Bacterial Lectins as Adhesins

  • Itzhak Ofek
  • Ronald J. Doyle


In 1977, Ofek et al. suggested that proteins with lectin-like properties on bacterial surfaces could serve as adhesins that bind the organisms to animal cells. It was found that E. coli, bearing type 1 fimbriae specific for mannose, could agglutinate red cells. The adhesins of many pathogenic bacteria are now thought to be carbohydrate-binding proteins, possibly lectins (Table 5–1). Although some members of the genera Staphylococcus and Streptococcus appear to express adhesins that lack lectin activity, other members of the same genera are known to possess surface lectins with adhesin functions. Lectins that serve as adhesins may be associated with the cell wall, the outer membrane, or with fimbrial structures. More detailed information on the molecular biology of these lectins is provided in Chapter 9. In this chapter information is presented concerning the occurrence and specificities of some bacterial surface lectins and their role in infection. Many bacterial lectins have not yet been defined as adhesins. A comprehensive review of bacterial lectins is found in the book edited by Mirelman (1986).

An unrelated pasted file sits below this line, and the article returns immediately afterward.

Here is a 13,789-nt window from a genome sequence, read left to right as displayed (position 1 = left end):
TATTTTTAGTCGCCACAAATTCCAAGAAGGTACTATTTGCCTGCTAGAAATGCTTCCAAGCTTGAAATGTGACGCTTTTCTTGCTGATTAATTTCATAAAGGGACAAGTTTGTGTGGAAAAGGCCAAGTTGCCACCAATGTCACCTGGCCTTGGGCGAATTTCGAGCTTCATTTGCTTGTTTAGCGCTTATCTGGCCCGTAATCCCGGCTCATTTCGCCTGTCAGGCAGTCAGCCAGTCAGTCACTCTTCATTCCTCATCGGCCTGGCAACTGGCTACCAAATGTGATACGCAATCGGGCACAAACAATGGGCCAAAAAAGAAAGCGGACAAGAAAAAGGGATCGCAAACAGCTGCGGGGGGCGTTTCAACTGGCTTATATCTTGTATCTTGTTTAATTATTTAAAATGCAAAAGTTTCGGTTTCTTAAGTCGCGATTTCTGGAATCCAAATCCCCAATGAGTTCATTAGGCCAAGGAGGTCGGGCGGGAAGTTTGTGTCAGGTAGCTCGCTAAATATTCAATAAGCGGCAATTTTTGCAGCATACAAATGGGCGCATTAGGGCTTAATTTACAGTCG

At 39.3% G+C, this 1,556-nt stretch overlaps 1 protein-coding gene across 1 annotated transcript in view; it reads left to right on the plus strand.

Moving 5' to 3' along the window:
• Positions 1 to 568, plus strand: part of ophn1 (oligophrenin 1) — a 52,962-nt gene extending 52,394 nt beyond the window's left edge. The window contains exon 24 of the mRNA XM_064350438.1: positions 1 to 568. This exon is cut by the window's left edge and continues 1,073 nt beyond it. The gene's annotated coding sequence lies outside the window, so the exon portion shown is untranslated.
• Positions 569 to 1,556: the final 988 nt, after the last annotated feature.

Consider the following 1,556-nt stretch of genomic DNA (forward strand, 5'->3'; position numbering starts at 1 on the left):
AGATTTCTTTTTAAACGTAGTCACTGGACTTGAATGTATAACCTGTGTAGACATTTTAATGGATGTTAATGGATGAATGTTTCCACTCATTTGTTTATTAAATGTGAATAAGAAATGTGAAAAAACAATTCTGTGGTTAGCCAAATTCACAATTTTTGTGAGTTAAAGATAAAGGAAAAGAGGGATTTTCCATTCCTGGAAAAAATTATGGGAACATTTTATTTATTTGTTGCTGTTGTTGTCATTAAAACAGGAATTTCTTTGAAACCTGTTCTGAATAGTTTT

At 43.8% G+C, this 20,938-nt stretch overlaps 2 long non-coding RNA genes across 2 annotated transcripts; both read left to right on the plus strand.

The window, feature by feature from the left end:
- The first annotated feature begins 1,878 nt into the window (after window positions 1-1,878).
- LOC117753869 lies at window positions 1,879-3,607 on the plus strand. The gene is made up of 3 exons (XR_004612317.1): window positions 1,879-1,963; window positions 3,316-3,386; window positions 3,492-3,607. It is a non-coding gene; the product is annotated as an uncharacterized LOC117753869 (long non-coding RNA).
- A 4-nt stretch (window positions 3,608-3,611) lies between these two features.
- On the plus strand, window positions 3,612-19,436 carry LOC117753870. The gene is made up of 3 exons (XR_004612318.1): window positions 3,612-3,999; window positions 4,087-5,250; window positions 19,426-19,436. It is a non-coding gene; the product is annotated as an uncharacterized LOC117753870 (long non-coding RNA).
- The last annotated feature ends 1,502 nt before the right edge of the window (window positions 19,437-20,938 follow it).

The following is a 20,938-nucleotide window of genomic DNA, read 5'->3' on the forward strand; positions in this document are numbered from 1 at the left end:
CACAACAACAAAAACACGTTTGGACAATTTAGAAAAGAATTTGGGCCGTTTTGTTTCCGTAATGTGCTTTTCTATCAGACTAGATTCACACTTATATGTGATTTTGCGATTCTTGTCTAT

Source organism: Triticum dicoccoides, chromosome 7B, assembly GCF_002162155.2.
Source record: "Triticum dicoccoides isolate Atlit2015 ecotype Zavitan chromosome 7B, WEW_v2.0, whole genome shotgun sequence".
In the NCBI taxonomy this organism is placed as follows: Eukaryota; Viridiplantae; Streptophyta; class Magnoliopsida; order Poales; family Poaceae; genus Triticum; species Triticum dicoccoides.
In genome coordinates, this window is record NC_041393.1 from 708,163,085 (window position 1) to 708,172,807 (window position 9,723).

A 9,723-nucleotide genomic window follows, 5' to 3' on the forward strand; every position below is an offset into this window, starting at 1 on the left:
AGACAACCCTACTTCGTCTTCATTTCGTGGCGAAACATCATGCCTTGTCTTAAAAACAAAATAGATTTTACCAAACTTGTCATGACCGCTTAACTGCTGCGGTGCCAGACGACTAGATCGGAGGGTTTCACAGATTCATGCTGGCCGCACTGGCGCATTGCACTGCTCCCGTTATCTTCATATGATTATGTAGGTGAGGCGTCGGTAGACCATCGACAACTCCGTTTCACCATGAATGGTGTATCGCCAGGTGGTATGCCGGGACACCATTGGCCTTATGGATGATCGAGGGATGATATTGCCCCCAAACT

Sialic Acid Neisseria Gonorrhoeae Mycoplasma Pneumoniae Baby Hamster Kidney Cell Carbohydrate Specificity 
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Copyright information

© Chapman & Hall, Inc. 1994

Authors and Affiliations

  • Itzhak Ofek
    • 1
  • Ronald J. Doyle
    • 2
  1. 1.Tel-AvivIsrael
  2. 2.LouisvilleUSA

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